After lunch we took the boat back to Sussex, and drove south to John Obey, where we had reservations to stay at a community-run ecolodge called Tribe Wanted. This lodge was the brainchild of Ben Keene, who also developed a community-based ecolodge in Fiji. Its simple, rustic structures reflect a noble idea: linking culturally and ecologically sensitive guests with a rich local community and environment.
Sixty-one watersheds drain the hills of the Western Area Peninsula. The forests covering the steep slopes provide an essential ecosystem service: regulation of the hydrological cycle, stabilizing the flow of water from the rainy to the dry season, preventing erosion and landslides, and maintaining the quality of water in the small rivers reaching the coast and coastal communities. Only four of these watersheds are currently used to supply water to chronically water-short Freetown. Altogether these watersheds are essential to around 1.5 million people, about 20% of the population of Sierra Leone. And the forest that protects them is under siege, as was obvious on our drive south from Freetown. Poor people need building materials – poles and boards; and fuel for cooking – wood and charcoal. All are free for the taking from the forests.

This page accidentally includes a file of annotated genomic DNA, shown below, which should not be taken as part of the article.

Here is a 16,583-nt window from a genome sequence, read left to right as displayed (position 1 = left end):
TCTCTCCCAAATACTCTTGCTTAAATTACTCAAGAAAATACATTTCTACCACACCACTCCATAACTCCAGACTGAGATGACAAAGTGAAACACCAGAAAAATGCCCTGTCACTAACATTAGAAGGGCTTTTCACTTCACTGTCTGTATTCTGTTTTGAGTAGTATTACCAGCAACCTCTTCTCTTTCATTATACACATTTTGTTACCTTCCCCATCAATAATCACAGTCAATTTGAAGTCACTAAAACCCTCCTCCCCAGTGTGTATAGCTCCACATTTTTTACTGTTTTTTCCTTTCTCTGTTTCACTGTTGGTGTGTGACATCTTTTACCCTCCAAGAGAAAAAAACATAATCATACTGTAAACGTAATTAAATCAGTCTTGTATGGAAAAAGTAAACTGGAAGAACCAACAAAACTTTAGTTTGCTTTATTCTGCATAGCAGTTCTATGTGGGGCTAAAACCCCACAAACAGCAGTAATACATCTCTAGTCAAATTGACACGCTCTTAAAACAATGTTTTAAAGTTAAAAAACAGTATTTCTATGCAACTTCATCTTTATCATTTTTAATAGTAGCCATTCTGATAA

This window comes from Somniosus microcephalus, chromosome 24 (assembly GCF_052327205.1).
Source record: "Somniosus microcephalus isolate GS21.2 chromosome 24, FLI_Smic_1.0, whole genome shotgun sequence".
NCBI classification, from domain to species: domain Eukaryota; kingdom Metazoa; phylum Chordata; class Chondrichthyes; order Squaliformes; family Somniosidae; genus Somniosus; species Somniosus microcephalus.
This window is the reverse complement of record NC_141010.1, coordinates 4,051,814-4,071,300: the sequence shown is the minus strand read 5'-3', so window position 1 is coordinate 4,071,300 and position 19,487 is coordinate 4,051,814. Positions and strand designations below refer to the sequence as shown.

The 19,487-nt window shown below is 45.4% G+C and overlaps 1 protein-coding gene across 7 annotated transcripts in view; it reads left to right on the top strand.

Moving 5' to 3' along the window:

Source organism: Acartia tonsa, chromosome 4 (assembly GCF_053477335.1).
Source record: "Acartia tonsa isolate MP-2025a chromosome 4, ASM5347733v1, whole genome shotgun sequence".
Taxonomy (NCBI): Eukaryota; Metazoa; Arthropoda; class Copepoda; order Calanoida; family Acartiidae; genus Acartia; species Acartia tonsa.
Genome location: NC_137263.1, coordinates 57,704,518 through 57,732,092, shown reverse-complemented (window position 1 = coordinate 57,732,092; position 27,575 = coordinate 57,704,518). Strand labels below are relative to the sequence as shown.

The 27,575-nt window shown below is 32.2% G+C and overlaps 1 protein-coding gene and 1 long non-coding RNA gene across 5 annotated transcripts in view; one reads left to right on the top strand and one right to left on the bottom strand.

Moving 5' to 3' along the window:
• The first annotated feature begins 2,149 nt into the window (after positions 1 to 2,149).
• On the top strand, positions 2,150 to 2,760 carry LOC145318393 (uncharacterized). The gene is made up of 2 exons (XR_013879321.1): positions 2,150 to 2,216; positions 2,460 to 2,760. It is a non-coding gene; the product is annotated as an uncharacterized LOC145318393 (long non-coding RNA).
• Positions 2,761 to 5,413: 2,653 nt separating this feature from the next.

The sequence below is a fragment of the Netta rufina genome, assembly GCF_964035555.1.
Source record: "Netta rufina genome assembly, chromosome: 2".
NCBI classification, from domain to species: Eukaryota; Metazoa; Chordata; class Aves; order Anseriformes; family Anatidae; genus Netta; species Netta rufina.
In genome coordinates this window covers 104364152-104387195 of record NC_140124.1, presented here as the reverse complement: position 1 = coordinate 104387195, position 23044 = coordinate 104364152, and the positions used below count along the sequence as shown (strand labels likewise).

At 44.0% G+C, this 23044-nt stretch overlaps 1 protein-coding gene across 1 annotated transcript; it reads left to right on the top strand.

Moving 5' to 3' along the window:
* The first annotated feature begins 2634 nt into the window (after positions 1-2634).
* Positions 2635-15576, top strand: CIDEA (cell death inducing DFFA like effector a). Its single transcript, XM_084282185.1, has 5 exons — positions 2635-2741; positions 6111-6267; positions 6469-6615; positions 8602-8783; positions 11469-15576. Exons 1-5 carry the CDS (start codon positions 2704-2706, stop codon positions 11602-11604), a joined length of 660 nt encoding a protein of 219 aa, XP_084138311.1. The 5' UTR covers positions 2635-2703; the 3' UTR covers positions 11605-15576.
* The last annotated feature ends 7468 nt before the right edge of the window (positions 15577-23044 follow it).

The WAPFR Project has been working with the poor coastal communities to increase their understanding of the value of the forests and watersheds above them, guarantee their rights to forest uses and benefits, develop agreements about boundaries, and monitor and enforce agreements about forest and watershed protection. The STEWARD Program is supporting similar objectives on a larger, regional scale in the four countries in which it is working.
Back to Freetown on a Sunday afternoon, my spirit refreshed, ready to tackle the challenge of understanding, monitoring, and evaluating how a small amount of U.S. aid can help to shift the trajectory of development here in Sierra Leone from uncontrolled exploitation and degradation of the country’s forests and other ecosystems to a sustainable path. A daunting challenge, to say the least. But somehow, in the images I carried from the weekend of the thriving, natural-resources-dependent community of John Obey, my mood shifted from dark to light, heavy to hopeful.